It’s tricky to express affection with your teeth. After a long dry spell, Esther finally has a date and at the end of the night he invites Esther back to his apartment. She’s excited and tequila brave but her teeth are bossy drunks and it has been too long since they’ve sunk themselves into anything hard…
Attempted dentinal affection doesn’t end well for Esther nor for the tiger in “The Infamous Bengal Ming.” This wickedly funny story is told from a tiger’s perspective and shows how love redeems and destroys.
“The Rememberer” from The Girl In The Flammable Skirt by Aimee Bender
Some couples split because of infidelity while others break up because one of them can’t keep their teeth in check, but in “The Rememberer” a woman breaks up with her boyfriend because he is “experiencing reverse evolution” at the rate of about a million years a day. One day she returns from work to discover he is an ape. A few weeks later, he’s a sea turtle. Like all the stories in this collection, Bender combines absurdity with emotional acuity. Who hasn’t wondered if their ex was regressing right before their eyes?
Sum: Forty Tales From the Afterlife by David Eagleman
Throughout I Keep My Worries In My Teeth, Ruth talks to her dead husband as if he’s still alive. She asks him what it’s like wherever he is and while Ruth never receives an answer, David Eagleman’s fantastic and bizarre afterlife scenarios might just change how you live.
One of the forty tales imagines the afterlife as a kind of terrible sitcom where you’re forced to confront all the irritating versions of how your life could have been. Another story imagines that in the afterlife, life is reordered and relived according to categories of activity. So, you spend “eighteen months waiting in line, nine days pretending to know what is being talked about, six days clipping nails, six months watching commercials and you take all of your pain, all at once.”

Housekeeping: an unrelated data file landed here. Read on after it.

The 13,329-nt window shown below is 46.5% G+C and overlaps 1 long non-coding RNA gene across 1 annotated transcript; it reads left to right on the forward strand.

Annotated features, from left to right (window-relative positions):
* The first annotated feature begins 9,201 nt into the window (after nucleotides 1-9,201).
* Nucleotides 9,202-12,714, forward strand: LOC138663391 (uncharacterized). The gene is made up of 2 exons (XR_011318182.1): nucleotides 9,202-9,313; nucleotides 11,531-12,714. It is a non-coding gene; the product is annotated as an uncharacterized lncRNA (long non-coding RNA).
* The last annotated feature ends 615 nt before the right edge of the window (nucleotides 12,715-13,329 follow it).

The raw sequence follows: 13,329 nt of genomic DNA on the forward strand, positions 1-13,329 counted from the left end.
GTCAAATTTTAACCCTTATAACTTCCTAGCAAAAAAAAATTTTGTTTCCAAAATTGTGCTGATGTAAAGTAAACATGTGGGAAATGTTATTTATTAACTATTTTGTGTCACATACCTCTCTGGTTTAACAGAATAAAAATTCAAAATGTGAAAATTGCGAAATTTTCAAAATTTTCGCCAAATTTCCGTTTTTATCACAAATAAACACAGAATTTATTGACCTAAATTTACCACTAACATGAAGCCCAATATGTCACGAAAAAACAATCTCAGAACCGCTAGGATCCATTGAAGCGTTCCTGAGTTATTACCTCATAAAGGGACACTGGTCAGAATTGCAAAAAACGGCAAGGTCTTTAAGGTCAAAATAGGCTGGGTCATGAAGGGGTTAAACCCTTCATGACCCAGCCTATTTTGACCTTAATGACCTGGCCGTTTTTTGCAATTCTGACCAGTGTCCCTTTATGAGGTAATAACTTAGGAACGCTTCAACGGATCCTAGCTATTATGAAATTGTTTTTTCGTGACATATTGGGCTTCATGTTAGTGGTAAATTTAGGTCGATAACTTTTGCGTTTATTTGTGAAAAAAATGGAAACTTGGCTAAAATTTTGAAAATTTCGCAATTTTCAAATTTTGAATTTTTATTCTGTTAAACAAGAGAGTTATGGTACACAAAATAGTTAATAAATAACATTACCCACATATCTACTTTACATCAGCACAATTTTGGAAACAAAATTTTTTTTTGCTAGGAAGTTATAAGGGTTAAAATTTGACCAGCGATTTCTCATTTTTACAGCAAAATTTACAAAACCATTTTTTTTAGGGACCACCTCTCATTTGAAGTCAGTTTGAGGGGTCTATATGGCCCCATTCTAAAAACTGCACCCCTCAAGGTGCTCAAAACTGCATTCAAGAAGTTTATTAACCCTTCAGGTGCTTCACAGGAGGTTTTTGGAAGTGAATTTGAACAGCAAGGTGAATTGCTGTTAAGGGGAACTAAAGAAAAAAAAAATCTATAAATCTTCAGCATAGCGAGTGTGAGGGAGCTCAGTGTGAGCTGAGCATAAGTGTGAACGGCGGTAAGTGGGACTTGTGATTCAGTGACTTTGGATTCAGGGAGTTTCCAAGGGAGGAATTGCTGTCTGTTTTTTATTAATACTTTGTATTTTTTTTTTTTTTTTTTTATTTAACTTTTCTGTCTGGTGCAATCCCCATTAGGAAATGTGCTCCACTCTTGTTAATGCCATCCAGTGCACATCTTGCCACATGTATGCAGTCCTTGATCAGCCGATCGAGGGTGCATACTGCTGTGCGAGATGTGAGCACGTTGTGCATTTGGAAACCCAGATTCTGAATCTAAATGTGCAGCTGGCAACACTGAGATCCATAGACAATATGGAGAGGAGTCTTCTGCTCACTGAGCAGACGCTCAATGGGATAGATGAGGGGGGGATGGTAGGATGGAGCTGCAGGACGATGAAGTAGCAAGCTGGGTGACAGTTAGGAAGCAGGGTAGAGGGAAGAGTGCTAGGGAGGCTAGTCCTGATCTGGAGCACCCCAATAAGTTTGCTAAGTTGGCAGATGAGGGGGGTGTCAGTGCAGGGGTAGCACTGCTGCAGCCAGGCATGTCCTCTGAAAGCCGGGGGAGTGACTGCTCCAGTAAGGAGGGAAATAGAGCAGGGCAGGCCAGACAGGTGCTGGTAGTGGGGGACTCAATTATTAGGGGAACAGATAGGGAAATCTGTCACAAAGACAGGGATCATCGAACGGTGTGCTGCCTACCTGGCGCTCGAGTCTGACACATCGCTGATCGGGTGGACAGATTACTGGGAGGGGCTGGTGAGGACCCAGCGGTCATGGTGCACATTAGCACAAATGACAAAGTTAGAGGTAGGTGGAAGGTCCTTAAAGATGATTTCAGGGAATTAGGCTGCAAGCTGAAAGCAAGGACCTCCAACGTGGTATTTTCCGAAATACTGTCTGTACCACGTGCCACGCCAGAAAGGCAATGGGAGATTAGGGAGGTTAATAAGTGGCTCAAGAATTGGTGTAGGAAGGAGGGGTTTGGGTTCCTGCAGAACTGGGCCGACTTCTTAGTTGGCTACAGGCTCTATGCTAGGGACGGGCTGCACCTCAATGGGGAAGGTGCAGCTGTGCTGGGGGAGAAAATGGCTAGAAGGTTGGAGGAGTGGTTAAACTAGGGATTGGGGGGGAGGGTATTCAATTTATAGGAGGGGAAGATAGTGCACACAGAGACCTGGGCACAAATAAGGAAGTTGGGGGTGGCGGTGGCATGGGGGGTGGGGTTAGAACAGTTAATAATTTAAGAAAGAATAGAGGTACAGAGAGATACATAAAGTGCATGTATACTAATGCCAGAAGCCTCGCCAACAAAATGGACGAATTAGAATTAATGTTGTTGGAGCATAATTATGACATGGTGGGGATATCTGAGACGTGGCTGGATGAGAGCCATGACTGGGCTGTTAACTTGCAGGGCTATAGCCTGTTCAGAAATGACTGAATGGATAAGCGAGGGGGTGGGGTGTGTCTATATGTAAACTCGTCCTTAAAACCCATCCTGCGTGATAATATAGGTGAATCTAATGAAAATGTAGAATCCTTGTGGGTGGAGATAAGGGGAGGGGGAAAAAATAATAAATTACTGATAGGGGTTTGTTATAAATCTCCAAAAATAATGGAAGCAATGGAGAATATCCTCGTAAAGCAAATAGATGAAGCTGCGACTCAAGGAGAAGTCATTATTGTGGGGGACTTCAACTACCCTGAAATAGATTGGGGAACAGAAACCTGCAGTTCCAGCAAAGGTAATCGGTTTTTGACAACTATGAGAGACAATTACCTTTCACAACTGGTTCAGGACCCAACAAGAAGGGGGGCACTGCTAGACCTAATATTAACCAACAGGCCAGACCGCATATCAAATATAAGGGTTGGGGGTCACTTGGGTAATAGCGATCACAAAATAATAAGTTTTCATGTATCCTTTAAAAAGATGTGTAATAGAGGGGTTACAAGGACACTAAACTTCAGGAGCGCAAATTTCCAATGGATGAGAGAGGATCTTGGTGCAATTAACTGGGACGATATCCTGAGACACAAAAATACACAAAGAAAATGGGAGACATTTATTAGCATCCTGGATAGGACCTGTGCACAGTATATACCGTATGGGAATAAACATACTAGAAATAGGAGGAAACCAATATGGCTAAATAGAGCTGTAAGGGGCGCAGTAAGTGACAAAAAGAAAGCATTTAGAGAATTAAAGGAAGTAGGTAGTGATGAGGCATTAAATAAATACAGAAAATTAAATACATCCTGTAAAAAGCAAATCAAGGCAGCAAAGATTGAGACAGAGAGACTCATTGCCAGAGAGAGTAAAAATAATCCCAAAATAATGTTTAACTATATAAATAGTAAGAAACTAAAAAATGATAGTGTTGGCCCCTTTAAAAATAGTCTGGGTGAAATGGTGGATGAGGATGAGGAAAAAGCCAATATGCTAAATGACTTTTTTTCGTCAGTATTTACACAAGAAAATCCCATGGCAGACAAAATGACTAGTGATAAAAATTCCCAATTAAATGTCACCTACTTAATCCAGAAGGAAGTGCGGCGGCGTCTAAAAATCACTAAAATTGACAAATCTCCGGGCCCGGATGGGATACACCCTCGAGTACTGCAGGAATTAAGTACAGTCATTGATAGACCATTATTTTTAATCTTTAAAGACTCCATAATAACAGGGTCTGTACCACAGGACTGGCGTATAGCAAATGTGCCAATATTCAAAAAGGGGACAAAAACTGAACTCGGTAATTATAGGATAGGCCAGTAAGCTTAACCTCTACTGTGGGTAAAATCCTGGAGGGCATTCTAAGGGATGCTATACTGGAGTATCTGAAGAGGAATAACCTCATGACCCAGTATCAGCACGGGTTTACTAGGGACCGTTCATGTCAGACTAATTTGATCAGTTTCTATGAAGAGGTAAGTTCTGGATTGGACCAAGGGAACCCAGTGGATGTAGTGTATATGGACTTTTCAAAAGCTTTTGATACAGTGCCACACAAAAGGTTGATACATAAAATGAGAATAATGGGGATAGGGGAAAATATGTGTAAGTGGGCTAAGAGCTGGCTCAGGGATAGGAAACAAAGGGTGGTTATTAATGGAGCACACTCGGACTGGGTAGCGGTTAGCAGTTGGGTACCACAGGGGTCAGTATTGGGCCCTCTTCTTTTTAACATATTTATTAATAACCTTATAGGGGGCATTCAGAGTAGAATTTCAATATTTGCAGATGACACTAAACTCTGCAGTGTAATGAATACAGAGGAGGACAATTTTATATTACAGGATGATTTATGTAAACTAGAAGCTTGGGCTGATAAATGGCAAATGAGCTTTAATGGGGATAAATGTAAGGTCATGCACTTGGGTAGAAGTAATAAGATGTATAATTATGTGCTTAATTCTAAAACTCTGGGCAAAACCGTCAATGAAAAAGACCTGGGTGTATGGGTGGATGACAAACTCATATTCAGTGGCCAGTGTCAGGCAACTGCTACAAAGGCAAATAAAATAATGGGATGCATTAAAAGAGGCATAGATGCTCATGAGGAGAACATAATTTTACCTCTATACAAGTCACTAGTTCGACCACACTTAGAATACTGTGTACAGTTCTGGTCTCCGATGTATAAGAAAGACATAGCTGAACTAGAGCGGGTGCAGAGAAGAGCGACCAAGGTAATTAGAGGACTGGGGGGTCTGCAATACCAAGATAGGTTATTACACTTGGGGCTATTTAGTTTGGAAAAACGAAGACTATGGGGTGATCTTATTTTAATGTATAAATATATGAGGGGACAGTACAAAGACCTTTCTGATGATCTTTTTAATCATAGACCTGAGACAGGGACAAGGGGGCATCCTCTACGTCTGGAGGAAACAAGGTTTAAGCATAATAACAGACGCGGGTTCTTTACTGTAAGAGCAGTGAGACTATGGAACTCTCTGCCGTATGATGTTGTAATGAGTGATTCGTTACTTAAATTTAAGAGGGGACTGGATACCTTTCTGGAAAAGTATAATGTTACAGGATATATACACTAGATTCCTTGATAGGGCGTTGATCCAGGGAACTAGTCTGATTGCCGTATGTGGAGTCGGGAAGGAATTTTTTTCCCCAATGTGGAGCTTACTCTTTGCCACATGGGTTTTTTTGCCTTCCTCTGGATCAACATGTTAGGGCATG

Eunoia by Christian Bök
Frankie, the teenage punk, spends most of my novel communicating by wearing tap shoes and using a military code. This unwelcome limitation expands Frankie’s appreciation of her speech. She learns to loves how her words echo on concrete and hates how carpet swallows her voice.
Speaking in tap shoes seemed like a clever restriction until I read Eunoia, a book of poetry where each chapter only uses words that contain one type of vowel, like in this stanza from the E chapter:
Westerners revere the Greek legends. Versemen retell the represented events, the resplendent scenes, where, hellbent, the Greek freemen seek revenge whenever Helen, the new-wed empress, weeps.
Best read out loud, the book’s restrictions showcase the flexibility of language and reveal each vowel’s quirks.
“The Connoisseuse of Slugs” from The Dead and The Living by Sharon Olds
And now, I must apologize to all the poetry readers in the small Ontario town where I live. If you’re wondering who checked out every single Sharon Olds book from the library—right before the library closed for months—it was me. I’ve used my long quarantine nights to contemplate erecting a shrine to Sharon Olds, but her poems deserve better than the cat-hair-clump-duct-tape disaster that I’d erect. And speaking of erect, this poem is also about slugs.
Six-Legged Soldiers: Using Insects as Weapons of War by Jeffrey A. Lockwood
This nonfiction history of militarized entomology is so enthralling, comical, and preposterous it should be fiction. Did you know someone tried to assassinate President Lincoln by sending him a louse-infested military uniform?
Read it for the fascinating historical and contemporary explorations of world-wide weaponized insects but also read it as a reminder that the freakiest people are the ones who act the most normal and seem the most in control. Better to put down that Colorado potato beetle bomb and let your freak flag fly.